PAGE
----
Dignity Period works to bring menstrual hygiene supplies to girls in Ethiopia who can’t afford to purchase them, or to places where these supplies just don’t exist. But Ethiopia isn’t the only place where women face a high price for having periods.
In the U.S., companies market their feminine hygiene products to girls and women with a sense of ownership and empowerment. Stroll down the feminine hygiene product aisle at any pharmacy and you’re bound to see colorful boxes of tampons and pads with taglines like Tampax’s “Power over periods.” A quick online search shows the Diva Cup mother-daughter founding team smiling and urging women to “become a menstrual Diva — a leader in period care!”
But what about women who can’t afford the monthly investment required for their stock of pads or tampons?
A conversation-turned-debate has recently reached high levels of the U.S. government, and it centers around the so-called “tampon tax,” which categorizes feminine hygiene products as “luxury items” as opposed to tax-exempt necessities like food and medicine. Sales tax on these items can reach as high as 10 percent in some states. Thirteen states don’t tax feminine hygiene products, and representatives from other states have proposed legislation to eliminate the tax altogether. Meanwhile, in a victory for prisoners’ rights advocates, the Federal Bureau of Prisons earlier this month ordered that prisons provide female inmates with feminine hygiene products free of charge.
But the tax debate isn’t limited to the U.S.
The U.K.’s largest retail grocery store, Tesco, announced in July it would reduce the price of feminine hygiene products by 5 percent, which would cover the tax on these items. As in the U.S., the tax debate has reached the U.K. government, sparking conversation and—hopefully—action. The Canadian government removed its tampon tax in July 2015 after advocates fought for 11 years to get it eliminated.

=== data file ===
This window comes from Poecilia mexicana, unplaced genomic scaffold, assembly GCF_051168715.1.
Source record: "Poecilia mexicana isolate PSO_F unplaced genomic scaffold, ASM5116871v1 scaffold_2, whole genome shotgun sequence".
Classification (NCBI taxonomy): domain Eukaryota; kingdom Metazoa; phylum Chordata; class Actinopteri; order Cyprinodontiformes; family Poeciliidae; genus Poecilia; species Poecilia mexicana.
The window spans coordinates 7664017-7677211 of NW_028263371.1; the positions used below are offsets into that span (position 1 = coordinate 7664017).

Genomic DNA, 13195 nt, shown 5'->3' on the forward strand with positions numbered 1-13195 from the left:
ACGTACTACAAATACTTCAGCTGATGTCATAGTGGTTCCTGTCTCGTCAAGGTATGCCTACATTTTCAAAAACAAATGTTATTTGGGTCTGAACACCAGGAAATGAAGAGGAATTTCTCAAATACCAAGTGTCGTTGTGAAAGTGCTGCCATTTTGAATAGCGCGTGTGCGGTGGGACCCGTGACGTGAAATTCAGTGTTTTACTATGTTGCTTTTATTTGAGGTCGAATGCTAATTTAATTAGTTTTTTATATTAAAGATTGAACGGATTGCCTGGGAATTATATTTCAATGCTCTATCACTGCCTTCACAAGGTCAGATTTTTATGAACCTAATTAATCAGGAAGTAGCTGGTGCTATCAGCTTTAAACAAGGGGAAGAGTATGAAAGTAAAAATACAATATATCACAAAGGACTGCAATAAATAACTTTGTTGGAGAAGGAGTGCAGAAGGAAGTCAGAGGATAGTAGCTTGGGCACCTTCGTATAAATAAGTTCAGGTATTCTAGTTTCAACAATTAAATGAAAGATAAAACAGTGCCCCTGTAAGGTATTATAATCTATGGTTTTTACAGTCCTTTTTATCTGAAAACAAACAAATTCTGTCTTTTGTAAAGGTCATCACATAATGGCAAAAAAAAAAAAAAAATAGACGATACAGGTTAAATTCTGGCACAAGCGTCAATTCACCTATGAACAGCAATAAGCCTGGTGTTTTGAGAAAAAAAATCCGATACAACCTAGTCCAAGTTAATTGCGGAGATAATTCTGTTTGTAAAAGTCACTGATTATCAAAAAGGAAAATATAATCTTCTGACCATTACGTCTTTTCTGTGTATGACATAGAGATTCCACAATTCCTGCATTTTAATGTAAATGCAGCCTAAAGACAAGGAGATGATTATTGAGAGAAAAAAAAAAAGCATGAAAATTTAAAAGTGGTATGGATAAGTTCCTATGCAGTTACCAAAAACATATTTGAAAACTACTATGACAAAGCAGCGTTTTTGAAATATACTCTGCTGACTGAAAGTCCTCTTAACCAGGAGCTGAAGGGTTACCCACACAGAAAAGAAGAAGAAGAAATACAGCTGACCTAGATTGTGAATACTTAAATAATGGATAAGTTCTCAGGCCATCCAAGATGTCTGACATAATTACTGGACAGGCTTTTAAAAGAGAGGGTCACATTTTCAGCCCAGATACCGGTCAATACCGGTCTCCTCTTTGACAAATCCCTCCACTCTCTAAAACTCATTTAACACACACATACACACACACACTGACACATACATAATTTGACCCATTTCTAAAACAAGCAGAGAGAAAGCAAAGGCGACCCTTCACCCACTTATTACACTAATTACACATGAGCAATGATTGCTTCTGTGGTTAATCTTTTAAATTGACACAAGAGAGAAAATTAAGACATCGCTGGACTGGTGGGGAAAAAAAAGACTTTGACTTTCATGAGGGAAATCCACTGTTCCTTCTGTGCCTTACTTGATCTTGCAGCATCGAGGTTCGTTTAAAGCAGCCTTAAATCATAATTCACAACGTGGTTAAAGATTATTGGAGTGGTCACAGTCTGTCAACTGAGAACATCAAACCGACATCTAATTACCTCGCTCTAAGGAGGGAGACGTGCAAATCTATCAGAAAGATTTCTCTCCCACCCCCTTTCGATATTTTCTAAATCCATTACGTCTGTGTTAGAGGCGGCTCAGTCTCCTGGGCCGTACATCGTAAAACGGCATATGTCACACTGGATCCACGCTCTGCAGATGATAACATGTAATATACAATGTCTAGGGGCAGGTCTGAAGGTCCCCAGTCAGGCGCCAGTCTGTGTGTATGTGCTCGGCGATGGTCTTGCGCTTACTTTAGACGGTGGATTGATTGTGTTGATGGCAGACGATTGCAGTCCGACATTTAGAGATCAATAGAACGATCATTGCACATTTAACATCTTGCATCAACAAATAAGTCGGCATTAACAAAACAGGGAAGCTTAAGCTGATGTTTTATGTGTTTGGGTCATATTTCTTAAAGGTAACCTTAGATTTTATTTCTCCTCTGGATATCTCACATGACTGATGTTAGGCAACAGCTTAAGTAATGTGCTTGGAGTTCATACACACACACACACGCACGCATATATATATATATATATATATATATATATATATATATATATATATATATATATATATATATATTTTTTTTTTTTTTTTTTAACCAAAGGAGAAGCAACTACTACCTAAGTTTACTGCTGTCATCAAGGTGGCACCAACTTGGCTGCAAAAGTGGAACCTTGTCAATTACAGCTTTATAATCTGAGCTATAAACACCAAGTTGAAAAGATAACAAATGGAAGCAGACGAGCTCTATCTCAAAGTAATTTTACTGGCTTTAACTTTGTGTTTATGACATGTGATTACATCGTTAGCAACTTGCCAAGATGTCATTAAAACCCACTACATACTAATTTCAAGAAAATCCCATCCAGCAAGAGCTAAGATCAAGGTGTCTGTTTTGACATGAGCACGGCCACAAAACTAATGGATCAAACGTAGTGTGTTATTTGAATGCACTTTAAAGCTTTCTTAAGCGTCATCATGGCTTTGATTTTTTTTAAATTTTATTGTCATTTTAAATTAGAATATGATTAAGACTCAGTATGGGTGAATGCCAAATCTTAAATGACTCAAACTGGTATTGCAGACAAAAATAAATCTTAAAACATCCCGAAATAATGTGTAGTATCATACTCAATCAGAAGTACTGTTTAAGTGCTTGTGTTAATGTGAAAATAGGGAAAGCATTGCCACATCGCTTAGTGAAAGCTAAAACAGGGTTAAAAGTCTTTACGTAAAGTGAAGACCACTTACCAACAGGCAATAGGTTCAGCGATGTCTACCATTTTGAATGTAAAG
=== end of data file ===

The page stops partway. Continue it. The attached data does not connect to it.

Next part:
In other parts of the world, however, progress has had a tougher hill to climb.
In India, feminine hygiene products are significantly taxed and just 12 percent of women use them, according to Trisha Shetty, founder of a women’s rights organization called She Says. The rest use cloth, sand, husk, dried leaves and plastic as inadequate substitutes. Access and affordability are major issues. Shetty’s organization recently created an online campaign that went viral, stirring conversation around menstruation in a country that largely views it as taboo. Though the government initially responded that they would consider eliminating the tax, Indian media reported in July that feminine hygiene products were deemed “non-essential” and therefore taxed at 12 percent.
In neighboring Nepal, women pay the cost of periods not with money, but with their health and safety. In mid-August, reports surfaced of three young women—two of whom were teenagers—who died while staying alone in chaupadi sheds. Chaupadi, the practice of menstrual isolation, has its roots in ancient Hindu scriptures and requires menstruating women and girls to sleep in sheds or huts for the duration of their periods, to prevent them from bringing bad luck to their families. The Nepali Supreme Court outlawed chaupadi 12 years ago, but some in rural areas continue to practice it due to deeply held cultural beliefs.
Imagine what a difference it would make if women worldwide had a sense of ownership over their cycles instead of confusion, embarrassment, and shame. This is exactly what Dignity Period is trying to achieve in Ethiopia through education, research, and stigma-fighting outreach.